New Delhi: Eating fatty food, even if you’re slim, could be deadlier than you think.
Fat hinders the effect of medicine and can cause the body’s invisible army of warrior cells to mutiny and worsen heart disease, diabetes and even cancer, reveal the results of a five-year study by a group of 10 researchers headed by a US endocrinologist who began her career at an Agra medical college.
The key culprit is a gene called PAI-1, roused like a terrorist sleeper cell, in this case by fatty tissue or free-roaming fat molecules, which come from fatty, fried foods or from being obese, report Preeti Kishore (39) and her colleagues in the latest edition of Science Translational Medicine.
“The important finding of this study is that even in lean adults, high dietary fat may increase the secretion of PAI-1 and alter the risk for heart disease,” Carey Lumeng, a University of Michigan pediatrics professor who reviewed the research, told the Hindustan Times.
“Understanding these mechanisms and identifying the fat-derived factors that activate macrophages (mutinous defensive cells) could lead to new targeted therapies for these conditions, which have increased to epidemic proportions globally but particularly in India,” said Dr Kishore, an endocrinologist at New York’s Albert Einstein College of Medicine, whose Indian partner is the Christian Medical College, Vellore.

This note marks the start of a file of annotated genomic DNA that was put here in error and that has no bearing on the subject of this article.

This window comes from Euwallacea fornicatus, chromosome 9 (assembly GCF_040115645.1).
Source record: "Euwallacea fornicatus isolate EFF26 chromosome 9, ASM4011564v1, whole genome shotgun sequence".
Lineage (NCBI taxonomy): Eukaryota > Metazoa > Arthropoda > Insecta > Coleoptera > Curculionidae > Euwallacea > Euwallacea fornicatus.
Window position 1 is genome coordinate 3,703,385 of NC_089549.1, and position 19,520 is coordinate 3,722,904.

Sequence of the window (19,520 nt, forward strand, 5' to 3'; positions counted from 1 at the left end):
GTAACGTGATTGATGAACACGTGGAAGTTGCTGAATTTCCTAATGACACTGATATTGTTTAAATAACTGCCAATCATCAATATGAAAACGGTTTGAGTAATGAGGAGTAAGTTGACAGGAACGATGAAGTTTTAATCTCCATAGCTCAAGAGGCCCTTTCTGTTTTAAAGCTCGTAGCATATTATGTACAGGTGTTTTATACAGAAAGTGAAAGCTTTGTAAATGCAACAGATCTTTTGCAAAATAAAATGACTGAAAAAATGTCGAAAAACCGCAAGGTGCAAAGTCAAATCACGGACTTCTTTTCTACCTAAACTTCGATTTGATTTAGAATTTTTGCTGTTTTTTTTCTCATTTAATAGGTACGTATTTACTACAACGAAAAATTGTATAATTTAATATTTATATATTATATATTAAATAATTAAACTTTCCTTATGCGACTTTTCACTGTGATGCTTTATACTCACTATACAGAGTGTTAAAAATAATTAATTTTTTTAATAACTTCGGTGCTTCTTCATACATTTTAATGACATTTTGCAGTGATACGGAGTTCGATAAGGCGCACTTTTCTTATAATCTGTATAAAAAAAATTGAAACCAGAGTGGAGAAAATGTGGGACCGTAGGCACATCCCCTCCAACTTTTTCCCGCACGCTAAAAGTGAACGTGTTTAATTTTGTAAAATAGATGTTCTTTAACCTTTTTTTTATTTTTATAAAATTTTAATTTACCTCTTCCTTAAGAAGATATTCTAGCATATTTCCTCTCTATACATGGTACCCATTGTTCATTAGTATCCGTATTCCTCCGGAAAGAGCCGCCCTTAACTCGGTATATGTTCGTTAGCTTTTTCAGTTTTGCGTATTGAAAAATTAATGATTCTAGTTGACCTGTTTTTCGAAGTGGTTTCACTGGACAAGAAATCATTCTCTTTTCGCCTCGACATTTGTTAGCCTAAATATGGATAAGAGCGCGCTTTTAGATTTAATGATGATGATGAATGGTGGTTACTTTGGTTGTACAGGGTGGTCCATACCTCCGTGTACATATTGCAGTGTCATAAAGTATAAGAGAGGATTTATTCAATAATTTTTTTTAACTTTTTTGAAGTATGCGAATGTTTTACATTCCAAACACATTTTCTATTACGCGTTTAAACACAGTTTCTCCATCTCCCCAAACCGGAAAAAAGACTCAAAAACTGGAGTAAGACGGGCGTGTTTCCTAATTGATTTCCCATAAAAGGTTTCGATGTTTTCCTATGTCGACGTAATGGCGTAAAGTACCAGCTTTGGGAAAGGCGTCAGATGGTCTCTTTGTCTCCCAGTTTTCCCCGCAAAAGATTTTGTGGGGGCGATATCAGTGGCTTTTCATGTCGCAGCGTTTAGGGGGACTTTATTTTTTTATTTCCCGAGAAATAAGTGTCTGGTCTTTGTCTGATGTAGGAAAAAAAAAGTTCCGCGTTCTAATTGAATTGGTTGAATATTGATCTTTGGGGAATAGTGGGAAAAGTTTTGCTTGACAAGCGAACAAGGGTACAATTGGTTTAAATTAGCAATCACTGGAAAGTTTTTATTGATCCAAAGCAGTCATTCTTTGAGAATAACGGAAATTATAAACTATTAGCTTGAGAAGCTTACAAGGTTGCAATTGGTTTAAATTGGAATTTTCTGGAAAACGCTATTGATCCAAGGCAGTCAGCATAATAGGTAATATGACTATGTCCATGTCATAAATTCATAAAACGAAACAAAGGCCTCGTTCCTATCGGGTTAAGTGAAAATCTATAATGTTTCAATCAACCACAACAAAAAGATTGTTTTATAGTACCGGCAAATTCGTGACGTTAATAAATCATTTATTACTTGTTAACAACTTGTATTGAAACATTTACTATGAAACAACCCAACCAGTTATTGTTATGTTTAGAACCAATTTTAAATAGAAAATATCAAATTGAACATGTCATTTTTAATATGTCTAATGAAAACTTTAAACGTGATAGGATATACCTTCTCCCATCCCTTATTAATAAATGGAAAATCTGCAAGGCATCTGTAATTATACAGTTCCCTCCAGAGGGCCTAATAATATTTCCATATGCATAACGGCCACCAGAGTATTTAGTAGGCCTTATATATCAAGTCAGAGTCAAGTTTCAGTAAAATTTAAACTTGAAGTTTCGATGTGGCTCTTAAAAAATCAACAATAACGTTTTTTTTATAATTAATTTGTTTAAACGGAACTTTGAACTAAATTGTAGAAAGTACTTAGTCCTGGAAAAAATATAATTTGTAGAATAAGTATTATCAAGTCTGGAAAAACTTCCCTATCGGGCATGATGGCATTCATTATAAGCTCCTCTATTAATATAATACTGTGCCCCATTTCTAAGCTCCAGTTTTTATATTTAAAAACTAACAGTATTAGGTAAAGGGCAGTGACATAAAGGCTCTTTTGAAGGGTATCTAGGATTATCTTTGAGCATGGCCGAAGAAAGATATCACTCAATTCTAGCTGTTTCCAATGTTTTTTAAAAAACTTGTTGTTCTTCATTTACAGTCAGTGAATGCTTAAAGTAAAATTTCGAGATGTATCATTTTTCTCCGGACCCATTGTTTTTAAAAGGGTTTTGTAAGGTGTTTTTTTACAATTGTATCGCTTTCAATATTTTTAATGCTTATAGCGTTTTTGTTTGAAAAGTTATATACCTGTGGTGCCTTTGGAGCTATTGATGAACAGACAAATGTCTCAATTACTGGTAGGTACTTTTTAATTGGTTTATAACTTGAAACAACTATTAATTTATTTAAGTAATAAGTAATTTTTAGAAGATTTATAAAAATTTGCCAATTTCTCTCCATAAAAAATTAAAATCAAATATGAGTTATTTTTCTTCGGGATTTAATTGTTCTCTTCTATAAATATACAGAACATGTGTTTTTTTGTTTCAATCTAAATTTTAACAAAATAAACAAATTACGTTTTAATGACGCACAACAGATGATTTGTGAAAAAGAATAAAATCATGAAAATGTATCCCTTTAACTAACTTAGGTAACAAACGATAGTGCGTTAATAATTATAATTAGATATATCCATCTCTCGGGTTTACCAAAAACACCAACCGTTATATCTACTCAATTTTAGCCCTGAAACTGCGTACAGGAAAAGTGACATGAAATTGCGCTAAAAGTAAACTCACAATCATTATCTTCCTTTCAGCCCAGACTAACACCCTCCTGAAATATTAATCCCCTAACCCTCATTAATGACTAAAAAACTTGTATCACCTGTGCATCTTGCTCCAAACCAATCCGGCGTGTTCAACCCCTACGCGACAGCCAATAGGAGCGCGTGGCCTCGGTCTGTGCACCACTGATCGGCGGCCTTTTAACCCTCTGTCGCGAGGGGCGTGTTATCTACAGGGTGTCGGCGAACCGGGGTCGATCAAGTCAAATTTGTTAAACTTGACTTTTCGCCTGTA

With nearly 35 million diabetics, India—spurred by a genetic predisposition, poor diets and inactivity—leads a global epidemic of the disease. Cardiovascular disease is now the leading killer in the world and India, with diabetes being its leading cause.
The study clears what researchers called “the fog surrounding the murky relationship” between free fatty acids circulating in the blood and inflammation, the body’s self-defence mechanism.
Dr Kishore and her colleagues injected healthy, non-diabetic adults with fats typically seen in obese people and those with diabetes. The effects of this were: the healthy bodies stopped responding effectively to insulin, the main compound against diabetes, and there was a rise in the levels of the PAI-1 gene, linked to heart disease and an increased risk of diabetes.
“We have found that elevated levels of fat molecules circulating in blood, as seen in obesity and type 2 diabetes, can directly increase PAI-1 gene expression in fat,” said Dr Kishore, who pursued an MBBS degree from Sarojini Naidu Medical College in her home town, Agra, before leaving for the US 14 years ago.
It’s normal for macrophages—the warrior cells—to fight infection and inflame tissue, but this battle can spin out of control in obesity and its related diseases.
The cells that get inflamed congregate in fat tissue when “people became obese”, she explained.
According to the World Health Organization, at least 2.6 million people die each year as a result of being overweight or obese, which makes obesity a bigger killer than malnutrition.
Science Translational Medicine is published by the American Association for the Advancement of Science, the world’s largest general scientific society.